For many people, 120 rollfilm automatically implies square images, 6x6cm, or only slightly rectangular images, 6x4.5cm or 6x7cm. And there's nothing wrong with those formats if they're what you like. Square negatives are perfect for portraiture or projected slides, but I like landscapes, and in my opinion landscapes are usually better suited to a wider format that more nearly matches the human field of view.
The 3:2 width-to-height ratio of the 6x9 format is equivalent to the 24x36mm frame of most 35mm cameras, but has many times the area, allowing for much more detail. You can, of course, crop just a 4x6cm area out of a 6x6cm or 6x4.5cm negative, but that seems to me a minor waste of film -- why expose a negative that you know is a poor match to your intended print?
Apart from 4x6 inch paper, most black and white paper does not match the aspect ratio of these wider formats. Rather than waste much of each sheet in border space, for wide landscapes I cut standard paper in half, e.g. making two sheets of 10x16 inch paper out of one 16x20 inch sheet. The 1.6:1 ratio of 10x16 inch paper is a fairly good match for 1.5:1 negatives.
I cut the paper to size with a standard hinged-blade paper cutter in the darkroom. Rather than trying to read the rulings on the cutter, I tape down a cutting fence made of foam core backing board, ensuring much better alignment, especially when cutting several sheets at once.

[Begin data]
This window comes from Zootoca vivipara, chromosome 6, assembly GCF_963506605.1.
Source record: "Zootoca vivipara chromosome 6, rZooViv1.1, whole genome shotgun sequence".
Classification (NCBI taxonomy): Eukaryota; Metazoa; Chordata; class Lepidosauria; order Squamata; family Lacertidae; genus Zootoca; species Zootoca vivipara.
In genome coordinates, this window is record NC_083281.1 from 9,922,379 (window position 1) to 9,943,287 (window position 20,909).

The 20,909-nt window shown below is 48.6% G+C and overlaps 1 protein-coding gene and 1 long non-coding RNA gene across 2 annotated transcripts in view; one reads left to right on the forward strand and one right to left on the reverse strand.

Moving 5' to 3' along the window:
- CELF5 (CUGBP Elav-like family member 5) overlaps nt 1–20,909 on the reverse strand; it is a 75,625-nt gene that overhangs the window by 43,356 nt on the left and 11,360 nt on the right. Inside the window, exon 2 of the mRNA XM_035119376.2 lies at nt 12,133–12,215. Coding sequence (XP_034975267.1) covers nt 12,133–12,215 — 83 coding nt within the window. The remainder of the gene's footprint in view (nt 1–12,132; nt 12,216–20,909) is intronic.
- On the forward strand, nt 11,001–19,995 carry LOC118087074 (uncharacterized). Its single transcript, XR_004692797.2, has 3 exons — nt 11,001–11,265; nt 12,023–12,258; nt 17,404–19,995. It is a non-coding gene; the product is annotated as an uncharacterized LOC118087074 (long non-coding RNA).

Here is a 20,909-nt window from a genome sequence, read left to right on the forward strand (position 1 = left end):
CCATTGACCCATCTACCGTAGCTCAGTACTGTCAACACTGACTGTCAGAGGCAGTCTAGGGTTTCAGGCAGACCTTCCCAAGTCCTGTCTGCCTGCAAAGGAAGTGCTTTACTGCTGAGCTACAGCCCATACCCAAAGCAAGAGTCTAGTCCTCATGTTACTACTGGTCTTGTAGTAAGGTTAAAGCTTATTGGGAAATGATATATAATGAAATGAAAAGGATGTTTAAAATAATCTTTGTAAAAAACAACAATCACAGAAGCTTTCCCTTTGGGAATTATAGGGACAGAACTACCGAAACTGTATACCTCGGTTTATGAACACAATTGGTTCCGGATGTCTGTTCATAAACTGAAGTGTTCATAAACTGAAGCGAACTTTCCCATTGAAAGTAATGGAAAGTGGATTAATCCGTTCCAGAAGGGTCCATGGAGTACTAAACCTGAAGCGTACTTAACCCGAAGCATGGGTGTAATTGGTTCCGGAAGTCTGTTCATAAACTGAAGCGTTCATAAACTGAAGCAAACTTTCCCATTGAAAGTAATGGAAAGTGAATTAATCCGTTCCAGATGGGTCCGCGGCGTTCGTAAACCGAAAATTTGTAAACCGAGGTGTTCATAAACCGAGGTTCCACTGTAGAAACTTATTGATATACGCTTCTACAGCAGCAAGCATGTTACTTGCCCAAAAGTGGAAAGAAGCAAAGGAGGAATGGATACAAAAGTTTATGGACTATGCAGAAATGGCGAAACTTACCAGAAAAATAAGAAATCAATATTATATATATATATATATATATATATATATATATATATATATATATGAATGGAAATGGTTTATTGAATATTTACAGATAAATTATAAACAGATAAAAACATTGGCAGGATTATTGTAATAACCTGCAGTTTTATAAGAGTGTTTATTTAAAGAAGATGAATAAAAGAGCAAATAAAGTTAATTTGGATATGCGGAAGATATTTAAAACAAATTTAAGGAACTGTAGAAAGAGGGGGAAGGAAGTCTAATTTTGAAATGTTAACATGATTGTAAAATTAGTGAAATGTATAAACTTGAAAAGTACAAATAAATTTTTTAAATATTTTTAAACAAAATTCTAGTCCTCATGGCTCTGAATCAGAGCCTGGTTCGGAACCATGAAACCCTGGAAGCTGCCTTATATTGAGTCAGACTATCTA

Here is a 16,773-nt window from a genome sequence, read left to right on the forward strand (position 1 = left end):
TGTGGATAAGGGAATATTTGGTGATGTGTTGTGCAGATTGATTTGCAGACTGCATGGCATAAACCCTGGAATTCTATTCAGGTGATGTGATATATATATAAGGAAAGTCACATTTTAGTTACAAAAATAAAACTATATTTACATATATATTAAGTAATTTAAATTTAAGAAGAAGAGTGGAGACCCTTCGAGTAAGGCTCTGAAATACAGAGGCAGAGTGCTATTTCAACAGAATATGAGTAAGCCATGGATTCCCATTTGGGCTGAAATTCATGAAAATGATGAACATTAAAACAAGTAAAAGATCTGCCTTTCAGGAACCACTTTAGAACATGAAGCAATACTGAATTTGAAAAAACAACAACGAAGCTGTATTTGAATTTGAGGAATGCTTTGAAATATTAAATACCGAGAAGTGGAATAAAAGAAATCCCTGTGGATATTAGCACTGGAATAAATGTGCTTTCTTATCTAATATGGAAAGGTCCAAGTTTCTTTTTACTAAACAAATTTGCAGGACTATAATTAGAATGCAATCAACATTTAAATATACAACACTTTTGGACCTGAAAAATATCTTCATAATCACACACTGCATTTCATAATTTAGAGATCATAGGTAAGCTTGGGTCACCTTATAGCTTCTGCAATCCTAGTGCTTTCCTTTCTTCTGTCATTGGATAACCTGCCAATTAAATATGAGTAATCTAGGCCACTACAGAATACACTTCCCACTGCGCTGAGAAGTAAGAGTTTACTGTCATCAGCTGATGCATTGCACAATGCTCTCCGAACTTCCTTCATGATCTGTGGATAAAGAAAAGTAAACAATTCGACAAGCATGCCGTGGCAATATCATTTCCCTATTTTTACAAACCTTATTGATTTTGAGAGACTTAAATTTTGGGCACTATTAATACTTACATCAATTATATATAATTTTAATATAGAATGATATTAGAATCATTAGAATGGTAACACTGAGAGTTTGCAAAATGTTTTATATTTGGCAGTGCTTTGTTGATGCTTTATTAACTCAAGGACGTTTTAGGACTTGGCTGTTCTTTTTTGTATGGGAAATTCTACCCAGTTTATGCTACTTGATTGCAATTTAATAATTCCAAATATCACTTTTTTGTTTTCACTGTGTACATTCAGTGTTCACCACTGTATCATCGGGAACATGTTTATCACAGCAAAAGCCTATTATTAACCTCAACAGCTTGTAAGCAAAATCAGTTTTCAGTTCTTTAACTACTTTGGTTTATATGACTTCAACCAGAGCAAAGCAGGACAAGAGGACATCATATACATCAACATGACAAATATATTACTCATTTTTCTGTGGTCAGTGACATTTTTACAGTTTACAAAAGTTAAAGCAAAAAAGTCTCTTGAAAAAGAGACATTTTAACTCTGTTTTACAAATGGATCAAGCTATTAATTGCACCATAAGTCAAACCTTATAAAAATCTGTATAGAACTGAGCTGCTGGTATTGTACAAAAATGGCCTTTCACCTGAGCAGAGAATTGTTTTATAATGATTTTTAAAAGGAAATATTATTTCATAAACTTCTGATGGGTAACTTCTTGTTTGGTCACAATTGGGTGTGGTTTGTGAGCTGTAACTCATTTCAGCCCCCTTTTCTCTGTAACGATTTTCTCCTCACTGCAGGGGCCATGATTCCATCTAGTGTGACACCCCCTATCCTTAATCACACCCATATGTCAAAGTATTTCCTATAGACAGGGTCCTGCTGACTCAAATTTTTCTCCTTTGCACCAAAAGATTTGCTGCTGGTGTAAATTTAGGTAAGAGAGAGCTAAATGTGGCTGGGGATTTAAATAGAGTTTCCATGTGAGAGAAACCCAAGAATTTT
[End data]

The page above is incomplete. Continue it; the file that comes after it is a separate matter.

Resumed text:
Seeing what it costs to buy a printing easel any larger than 8x10, I can't see why so few people make their own, even for standard formats. My 10x16 easel, like my 16x20 easel, is made from formica-covered shelving material, with a solid fence along one edge of the paper, and a series of headless brads holding the other edges in place. These are both borderless easels, but when I want to print with borders, I can simply lay black mat board with the appropriate opening over the headless brads, keeping the paper and the mat properly aligned.
I don't do enough color to justify the expense of keeping fresh color processing chemicals in my own darkroom. So I rely on commercial processing for color, whether 35mm or 6x9cm.
Even many labs that process a lot of 120 film still aren't really set up for negatives wider than 6x7cm. If you drop off a roll and ask for 4 inch machine prints, the default will be 4x5 inch prints made by sticking your negatives in a 6x7cm carrier, and you'll lose nearly 1/4 of your image. Even something as simple as 4x6 prints will cost custom print prices at labs whose machine printing capability stops at 6x7cm.
One solution is to get a contact sheet instead. Assuming it is well done, a proof sheet of 2x3 inch prints does give a pretty good feel for the exposure and composition, and a loupe will let you see a lot of detail.
Alternatively, if none of your local labs will do proper prints at a reasonable price, you can mail your film to a lab that will. I know from searching for such labs myself that they can be hard to find, so I will gladly add to the list below any labs that send me a price quote under $10 to process a 6x9 on 120 roll of C-41 film and make eight 4x6 inch prints from the negatives.
(I have not been paid to list anyone, I'm not getting kickbacks on orders that mention my page, I have no commercial interest in any photo labs, and images in your rear-view mirror may be closer than they appear.)
This page written by Josh Putnam. Please feel free to email questions, comments, corrections, suggestions, etc.
© Joshua Putnam